I couldn’t blog yesterday because I was so distracted watching the BBC Livestream of people going past Queen Elizabeth’s coffin that I couldn’t tear myself away to put any words on a page.
The first thing that surprises me about the events of this past week is that they are, to employ a tired cliché, totally counter to our present culture. I think a lot of Americans are surprised, if they are paying attention at all, that the people of Britain, subjects rather than citizens, if one might even say that, are moved and saddened by the death of their monarch. It’s not just that they, for the most part, seem to personally like her. The strange part is that they honor and revere her. What even is that? “What has she ever done for them?” seems to be the percolating American attitude, at least in some parts of the internet. The streams of people going by to bow the head, perhaps for the first time, but obviously for the last–that doesn’t make very much sense. I mean, when our presidents lie in state, we feel sad, but it’s not quite the same. We obediently watch it on TV, but we don’t feel awe and I have never found myself moved to the point of reverence.
Americans—as I grope around for some corresponding experience—seem to go in big for personal allegiance. We (I use the term advisedly in such a way as not absolutely to include myself) are invited constantly to “show allegiance” to inanimate objects, like the flag, or big ideas, like “freedom” manifested under the guise of the state. There is no reverential allegiance to a person. That would be weird. More importantly, whether we do show allegiance or not is up to our personal choice. And, in the growing anxiety of the age, more and more people seem inclined to do just that. Trending political topics vie for space on the front lawn. Sundry personal allegiances clamor together. The American flag waves on one side of the porch and the Rainbow one on the other. Little signs proclaiming the Realness of Science and support of the police shout at me on my morning walk. Bumper stickers* cry to me along the highways.
The simple movement of walking across an open room, stopping briefly to bow the head, and then moving on, without making some kind of personal statement to let everyone know the degree to which one agrees or disagrees with all the thoughts and feelings of the Queen is so astonishing. What is this quiet, practically private form of grief? What manner of communication between the living and the dead? It is so strange.
Of course, I’m not in Britain right now, and have no idea if people hang big flags off their porches or stick in yard signs that say things like “Hate Has No Home Here” or “Back the Blue.” I’m only seeing an isolated moment.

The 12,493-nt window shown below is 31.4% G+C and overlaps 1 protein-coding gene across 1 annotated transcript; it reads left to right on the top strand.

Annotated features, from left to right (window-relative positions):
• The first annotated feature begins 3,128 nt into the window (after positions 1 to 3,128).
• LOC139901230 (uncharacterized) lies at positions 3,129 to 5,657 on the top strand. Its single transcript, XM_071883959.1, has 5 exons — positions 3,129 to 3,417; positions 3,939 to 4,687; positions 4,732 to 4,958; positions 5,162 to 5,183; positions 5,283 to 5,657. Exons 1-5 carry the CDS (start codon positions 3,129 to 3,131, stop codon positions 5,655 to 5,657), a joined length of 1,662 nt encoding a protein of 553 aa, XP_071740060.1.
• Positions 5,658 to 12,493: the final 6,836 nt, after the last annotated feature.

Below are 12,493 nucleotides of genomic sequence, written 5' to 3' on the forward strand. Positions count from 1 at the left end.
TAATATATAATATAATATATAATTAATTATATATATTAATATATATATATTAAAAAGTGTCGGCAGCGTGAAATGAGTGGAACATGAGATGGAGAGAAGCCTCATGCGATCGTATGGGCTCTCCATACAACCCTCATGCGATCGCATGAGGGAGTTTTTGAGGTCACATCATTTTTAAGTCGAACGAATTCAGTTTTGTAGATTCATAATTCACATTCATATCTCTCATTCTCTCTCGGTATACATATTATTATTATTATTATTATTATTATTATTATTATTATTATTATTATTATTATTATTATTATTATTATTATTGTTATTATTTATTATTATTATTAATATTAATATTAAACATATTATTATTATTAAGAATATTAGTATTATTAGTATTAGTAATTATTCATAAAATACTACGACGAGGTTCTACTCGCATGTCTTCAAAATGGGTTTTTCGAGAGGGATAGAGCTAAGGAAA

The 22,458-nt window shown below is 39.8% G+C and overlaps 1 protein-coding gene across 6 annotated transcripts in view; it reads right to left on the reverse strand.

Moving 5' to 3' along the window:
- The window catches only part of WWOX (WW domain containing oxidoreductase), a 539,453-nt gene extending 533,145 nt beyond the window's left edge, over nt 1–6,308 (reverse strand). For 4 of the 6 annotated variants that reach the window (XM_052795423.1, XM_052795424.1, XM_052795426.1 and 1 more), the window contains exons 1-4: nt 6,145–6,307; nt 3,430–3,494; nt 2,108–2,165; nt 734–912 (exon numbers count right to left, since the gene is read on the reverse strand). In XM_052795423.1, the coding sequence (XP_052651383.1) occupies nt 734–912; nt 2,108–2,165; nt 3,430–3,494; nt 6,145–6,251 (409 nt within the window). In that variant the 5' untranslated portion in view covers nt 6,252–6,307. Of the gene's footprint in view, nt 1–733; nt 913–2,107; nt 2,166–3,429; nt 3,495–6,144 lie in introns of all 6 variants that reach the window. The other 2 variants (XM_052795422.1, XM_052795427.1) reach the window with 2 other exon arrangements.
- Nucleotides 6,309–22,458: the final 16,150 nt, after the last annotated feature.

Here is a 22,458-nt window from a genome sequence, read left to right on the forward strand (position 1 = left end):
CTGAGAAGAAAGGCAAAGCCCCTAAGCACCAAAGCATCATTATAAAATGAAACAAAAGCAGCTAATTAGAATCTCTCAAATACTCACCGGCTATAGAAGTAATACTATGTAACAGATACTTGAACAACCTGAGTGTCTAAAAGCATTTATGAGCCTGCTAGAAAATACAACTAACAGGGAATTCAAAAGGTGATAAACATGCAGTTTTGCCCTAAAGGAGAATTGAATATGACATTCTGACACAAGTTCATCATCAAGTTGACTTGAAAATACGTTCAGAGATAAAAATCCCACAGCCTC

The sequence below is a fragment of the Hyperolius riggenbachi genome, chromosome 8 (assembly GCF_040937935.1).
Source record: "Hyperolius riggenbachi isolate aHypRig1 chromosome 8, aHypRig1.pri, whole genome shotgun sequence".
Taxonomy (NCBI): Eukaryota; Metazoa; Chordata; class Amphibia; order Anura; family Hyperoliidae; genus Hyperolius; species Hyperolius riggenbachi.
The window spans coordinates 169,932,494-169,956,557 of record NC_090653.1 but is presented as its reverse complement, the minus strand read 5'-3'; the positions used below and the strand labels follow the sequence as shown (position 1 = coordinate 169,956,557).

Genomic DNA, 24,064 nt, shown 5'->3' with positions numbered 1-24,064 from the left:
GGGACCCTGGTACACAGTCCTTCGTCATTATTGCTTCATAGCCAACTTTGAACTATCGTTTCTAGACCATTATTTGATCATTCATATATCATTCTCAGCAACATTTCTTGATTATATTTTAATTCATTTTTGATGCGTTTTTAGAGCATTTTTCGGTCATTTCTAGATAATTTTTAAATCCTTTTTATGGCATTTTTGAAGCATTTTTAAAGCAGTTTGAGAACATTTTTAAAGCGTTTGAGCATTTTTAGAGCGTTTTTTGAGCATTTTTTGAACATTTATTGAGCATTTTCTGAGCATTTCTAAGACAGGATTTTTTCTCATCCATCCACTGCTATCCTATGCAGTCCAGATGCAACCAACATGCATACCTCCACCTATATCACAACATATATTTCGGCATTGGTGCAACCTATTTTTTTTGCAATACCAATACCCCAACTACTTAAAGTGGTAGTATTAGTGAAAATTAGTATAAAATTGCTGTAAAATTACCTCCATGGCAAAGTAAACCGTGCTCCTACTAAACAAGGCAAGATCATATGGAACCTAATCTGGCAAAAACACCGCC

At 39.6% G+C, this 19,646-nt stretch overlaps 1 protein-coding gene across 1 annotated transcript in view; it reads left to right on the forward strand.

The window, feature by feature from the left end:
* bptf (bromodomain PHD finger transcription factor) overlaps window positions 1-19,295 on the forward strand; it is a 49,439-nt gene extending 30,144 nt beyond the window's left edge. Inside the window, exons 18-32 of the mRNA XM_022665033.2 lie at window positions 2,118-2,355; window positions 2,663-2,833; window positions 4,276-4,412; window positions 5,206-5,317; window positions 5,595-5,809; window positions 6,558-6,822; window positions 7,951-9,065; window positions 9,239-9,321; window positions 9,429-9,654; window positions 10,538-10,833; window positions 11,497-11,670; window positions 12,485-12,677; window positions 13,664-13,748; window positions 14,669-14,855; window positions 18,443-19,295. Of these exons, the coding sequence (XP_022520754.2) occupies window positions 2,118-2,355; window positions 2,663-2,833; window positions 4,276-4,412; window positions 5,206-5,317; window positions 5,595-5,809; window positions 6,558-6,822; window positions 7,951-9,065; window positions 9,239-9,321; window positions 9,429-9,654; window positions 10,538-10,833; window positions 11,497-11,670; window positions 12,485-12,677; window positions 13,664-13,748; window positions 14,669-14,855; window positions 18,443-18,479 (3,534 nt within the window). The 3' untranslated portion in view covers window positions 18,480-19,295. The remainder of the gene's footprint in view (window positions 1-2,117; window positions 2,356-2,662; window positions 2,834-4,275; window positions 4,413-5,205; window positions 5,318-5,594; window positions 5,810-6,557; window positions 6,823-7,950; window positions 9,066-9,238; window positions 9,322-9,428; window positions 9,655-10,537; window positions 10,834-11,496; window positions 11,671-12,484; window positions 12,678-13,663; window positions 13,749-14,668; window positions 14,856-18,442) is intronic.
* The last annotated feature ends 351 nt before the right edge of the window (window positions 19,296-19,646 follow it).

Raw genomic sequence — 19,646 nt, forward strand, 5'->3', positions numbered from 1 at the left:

The second unexpected surprise is that, visually, the whole thing is contrary to all the stated memes of the day. Age is supposed to hide itself, or masquerade as youth. And people who sin or disagree with the “truth” of now must go away into the darkness. But there, on display, is a multigenerational family, the old and the young together. And in their midst are those who have sinned, grievously, or disagreed with each other to the point of breaking fellowship. Certainly, there are visual markers of wrecked communion—not being allowed to wear a full uniform, for example—but all the key people walked solemnly behind the coffin. How unusual…according to the stated principles of the day. Of course, I think most families do go on this way, that’s literally how it works.
Third, I was so shocked that the Archbishop of Canterbury read the whole gospel text when the body of the Queen was delivered to Westminster…and said all the prayers. Of course, being under authority himself, both of the desires of the Queen, and the institutional inclinations of his professed religion, and God and so on, he isn’t allowed to do whatever he wants. He has to speak aloud the words: “I am the Way, the Truth, and the Life, no man cometh to the Father but through me.” Whether or not he personally believes them isn’t the point.
Which brings me back around to the beginning. Post-post-post modernism, or whatever this sickness is that is destroying us in the West, should gently fall into the ground and die. Not like the Seed that rises again to give life to the whole world. Rather, it should go into the outer darkness and come again no more. Why? For the simple reason that it is contrary to the needs and purposes of the human person, who is not a robot but a creature. The creature needs the Creator, needs to turn to that Greater Light in order to, as it were, flourish. And the first point of turning is to say aloud, “it doesn’t matter what I think about it, it matters if it is objectively true.”
And now, if you will excuse me, I have to go watch that stream some more, and also cry.
*My personal favorite is the one that says “Epstein didn’t kill himself,” but using those various religious symbols of the “Coexist” variety.